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Inside BC's Mining Boom

Why billions are pouring in for copper, coal, uranium.

Monte Paulsen 17 May

Monte Paulsen is a contributing editor at The Tyee. He welcomes your feedback via e-mail ([email protected]), and invites you to participate in the online discussion happening below.

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Highland Valley copper mine: Green driven?

British Columbia's mining industry unearthed an unprecedented $8.1 billion in revenue in 2006, and posted net income of $2.3 billion. B.C. miners reaped these record-smashing profits not by digging up more ore -- total shipments decreased by 4 per cent to 25 million tons -- but by cashing in on a soaring global market for commodity prices.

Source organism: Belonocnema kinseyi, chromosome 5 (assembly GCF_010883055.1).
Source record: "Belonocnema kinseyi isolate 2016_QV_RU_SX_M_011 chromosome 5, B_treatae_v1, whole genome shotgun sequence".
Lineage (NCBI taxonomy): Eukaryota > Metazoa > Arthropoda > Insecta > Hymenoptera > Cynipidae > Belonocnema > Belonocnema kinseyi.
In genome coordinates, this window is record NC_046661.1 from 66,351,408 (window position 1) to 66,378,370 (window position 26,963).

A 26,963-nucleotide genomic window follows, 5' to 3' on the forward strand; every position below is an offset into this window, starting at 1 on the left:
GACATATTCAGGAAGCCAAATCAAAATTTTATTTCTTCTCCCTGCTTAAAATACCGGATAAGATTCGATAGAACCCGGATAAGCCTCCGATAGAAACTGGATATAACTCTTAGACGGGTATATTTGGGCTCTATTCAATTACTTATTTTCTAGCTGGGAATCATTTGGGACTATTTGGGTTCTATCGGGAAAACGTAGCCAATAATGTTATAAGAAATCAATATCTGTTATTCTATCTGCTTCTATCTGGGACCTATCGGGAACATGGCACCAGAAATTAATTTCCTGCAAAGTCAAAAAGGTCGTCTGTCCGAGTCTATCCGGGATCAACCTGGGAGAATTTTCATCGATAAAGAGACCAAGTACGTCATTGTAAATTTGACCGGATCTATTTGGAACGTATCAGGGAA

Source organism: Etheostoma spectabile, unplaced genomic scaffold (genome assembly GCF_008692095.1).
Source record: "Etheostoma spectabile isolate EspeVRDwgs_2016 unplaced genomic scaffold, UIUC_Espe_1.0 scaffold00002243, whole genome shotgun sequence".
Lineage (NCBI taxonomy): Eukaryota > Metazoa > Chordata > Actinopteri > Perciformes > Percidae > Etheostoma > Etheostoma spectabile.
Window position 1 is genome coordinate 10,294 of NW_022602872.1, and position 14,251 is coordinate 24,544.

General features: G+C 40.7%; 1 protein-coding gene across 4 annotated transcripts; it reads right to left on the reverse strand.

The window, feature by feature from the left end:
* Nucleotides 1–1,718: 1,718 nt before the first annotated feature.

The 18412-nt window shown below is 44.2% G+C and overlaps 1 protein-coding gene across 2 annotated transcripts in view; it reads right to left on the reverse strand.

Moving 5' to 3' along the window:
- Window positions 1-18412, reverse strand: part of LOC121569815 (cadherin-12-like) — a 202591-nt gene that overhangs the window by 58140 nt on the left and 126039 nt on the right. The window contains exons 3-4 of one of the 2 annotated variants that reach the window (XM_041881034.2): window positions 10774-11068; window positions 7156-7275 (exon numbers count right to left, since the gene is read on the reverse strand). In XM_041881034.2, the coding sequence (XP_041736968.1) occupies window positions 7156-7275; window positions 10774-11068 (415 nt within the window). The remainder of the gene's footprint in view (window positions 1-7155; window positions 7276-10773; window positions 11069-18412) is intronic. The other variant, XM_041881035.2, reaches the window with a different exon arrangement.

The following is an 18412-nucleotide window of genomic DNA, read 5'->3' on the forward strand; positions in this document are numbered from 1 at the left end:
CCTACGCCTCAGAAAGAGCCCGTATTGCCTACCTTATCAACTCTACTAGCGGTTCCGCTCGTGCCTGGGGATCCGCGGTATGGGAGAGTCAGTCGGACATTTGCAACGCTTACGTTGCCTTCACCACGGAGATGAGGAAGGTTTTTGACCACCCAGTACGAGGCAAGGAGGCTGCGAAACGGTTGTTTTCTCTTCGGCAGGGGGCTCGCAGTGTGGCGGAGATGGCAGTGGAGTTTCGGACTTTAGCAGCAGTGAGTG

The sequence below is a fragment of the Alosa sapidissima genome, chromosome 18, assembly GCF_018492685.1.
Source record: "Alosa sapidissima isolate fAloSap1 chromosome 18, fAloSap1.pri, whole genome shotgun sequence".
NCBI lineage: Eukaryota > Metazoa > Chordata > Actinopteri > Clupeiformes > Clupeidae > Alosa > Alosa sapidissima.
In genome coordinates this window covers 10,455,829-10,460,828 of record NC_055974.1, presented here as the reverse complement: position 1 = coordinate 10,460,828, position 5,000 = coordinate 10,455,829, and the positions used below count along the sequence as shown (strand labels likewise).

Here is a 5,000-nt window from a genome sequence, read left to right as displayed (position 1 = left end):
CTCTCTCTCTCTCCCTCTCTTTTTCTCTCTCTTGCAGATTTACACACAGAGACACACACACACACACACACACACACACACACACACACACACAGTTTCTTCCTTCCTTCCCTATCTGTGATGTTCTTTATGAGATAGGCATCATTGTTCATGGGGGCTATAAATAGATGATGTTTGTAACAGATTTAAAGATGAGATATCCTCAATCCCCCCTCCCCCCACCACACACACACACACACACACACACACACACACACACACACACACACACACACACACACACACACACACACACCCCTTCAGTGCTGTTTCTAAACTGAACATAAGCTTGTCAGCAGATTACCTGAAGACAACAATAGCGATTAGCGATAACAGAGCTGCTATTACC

"Results for the '06 industry are truly nothing short of spectacular," said Michael Cinnamond, an author of the annual PricewaterhouseCoopers report, from which these results are drawn. "It was by far the highest net revenue and earnings that we've ever reported."

Shareholders yielded an after-tax return on investment of 64.8 per cent last year. Payments to federal, provincial and local governments totalled $799 million, or about 10 per cent of gross revenue.

"I can't imagine a happier industry," said MLA Kevin Krueger, the BC Liberals' minister of state for mining. "There's really great cooperation between this government and industry."

Mining employment rose to 7,345 direct employees in 2006, earning an average salary and benefits package worth $99,900. Mining remains the largest private sector employer of Aboriginal people in Canada.

"I'm never supposed to be at a loss for words," Krueger told mining executives gathered in Vancouver this week. "I really like your words. Words like 'spectacular' and 'nothing short of unprecedented' and 'eclipsed' and 'by far the highest.' Those are excellent words."